In terms of the policies they want, you can see how this group poses a puzzle for a Sunak-led Conservative campaign: Reform supporters are statist and economically nationalist and ex-Tory Reform supporters are socially authoritarian and economically leftwing.
But there’s a lot of overlap in attitudes between Tory voters and Reform voters, as suggested by FocalData’s chart below. This spells trouble, says Kanagasooriam:
A lookalike party that lends votes when it’s with you can balloon the party above 33/34 per cent, but can crater you if they’re ascendant.
I found it extremely interesting talking to a senior Sunak aide about whether the Tories need to do a deal with Richard Tice, Reform’s party leader, to get him to stand down in Tory seats (the predecessor Brexit party did so in 2019, which hugely helped Boris Johnson secure his majority). His answer: “We will do a deal with Reform UK voters.” In other words, throw some red meat in terms of policies and messages to the right. Will this work, though? It never really buys them off in the end, as I wrote in Saturday’s FT here.
When the results come in from the Wellingborough and Kingswood by-elections on Friday morning, there could be extremely long faces in Tory circles if these once-safe seats fall to Labour — especially if Reform splits the vote to the right.
Maybe they (and Inside Politics readers!) should cheer themselves up by watching the latest episode of Sketchy Politics, in which Robert and I “horse about” explaining how the election race is shaping up.
Now try this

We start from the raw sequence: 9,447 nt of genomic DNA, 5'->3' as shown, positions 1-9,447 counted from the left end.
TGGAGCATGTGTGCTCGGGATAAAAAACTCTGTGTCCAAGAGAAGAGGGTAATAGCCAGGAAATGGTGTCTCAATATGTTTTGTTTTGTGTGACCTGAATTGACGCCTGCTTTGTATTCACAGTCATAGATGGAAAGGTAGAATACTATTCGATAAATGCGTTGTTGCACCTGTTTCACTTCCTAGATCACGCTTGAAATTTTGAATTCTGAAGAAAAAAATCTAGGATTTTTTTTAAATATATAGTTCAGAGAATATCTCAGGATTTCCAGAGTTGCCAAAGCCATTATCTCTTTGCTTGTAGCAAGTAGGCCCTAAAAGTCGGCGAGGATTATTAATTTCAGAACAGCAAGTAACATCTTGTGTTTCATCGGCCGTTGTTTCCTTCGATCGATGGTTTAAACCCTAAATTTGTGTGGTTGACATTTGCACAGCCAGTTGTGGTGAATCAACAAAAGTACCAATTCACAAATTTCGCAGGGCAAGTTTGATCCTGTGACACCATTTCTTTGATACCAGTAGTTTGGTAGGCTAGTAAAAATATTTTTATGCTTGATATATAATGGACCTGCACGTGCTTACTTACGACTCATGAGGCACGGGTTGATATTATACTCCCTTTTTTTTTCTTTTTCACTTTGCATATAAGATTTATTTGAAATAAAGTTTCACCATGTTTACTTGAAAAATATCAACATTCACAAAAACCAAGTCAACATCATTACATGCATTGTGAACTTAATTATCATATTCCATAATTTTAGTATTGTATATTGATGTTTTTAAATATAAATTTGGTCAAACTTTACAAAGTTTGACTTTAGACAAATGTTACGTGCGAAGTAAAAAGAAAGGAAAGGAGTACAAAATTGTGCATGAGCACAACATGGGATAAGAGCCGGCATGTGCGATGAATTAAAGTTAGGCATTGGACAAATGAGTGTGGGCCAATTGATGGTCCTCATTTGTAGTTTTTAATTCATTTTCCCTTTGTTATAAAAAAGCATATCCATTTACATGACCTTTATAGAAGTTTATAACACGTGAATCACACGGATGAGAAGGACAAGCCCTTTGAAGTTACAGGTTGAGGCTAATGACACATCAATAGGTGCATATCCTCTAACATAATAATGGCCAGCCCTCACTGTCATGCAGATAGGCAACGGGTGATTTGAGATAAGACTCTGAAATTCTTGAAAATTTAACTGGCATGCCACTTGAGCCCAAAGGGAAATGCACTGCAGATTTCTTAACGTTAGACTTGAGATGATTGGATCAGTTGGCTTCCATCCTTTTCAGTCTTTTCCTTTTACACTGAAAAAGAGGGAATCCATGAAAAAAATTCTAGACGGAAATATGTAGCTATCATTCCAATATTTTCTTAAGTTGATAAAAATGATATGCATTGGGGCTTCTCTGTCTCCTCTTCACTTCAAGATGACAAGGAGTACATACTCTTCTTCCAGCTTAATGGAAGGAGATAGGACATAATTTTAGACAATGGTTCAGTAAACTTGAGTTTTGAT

It’s hard to keep up with Stephen’s cultural life but nice when I can actually join in with his enthusiasms. Before he went on leave we debated the merits of Sea of Tranquility, the slim 2023 novel from Emily St John Mandel. It’s about colonising the moon and is a strange semi-sequel to The Glass Hotel (my review of the earlier work from 2020 is here). I recommend her latest for a great joke about a time-travelling cat and also for its pandemic-era spookiness — but we agreed it isn’t quite up to the previous outing of some of these characters. Now I’ve moved on to Zadie Smith’s The Fraud (reviewed by Stephen in August) and happily I have the rest of the week off to savour it — this one is fantastic if, like me, you are a fan of Victoriana.
Top stories today
UK’s visa costs ‘a tax on talent’ | The EU will tell the UK that it must ease visa procedures and costs for scientists or risk missing out on the full benefits of the Horizon Europe research programme.
Non-dom mods | Jonathan Reynolds, shadow business spokesman, has vowed that a future Labour government would create a modern tax system for people genuinely living in the UK for a short period of time, to replace Britain’s “colonial-era” non-dom regime.
Tories flee the ship | Prime Minister Rishi Sunak is facing an exodus of MPs that will outstrip the number of losses his party suffered ahead of its landslide defeat in the 1997 general election as he heads to the polls this year.
Labour under pressure over Rochdale candidate’s Israel remarks | Keir Starmer is facing mounting political pressure to distance Labour from its candidate in the Rochdale by-election, after Azhar Ali reportedly claimed the Hamas attack on October 7 was an Israeli conspiracy in a secret recording obtained by the Mail on Sunday. Ali yesterday admitted his comments on Israel were “inexcusable” and apologised.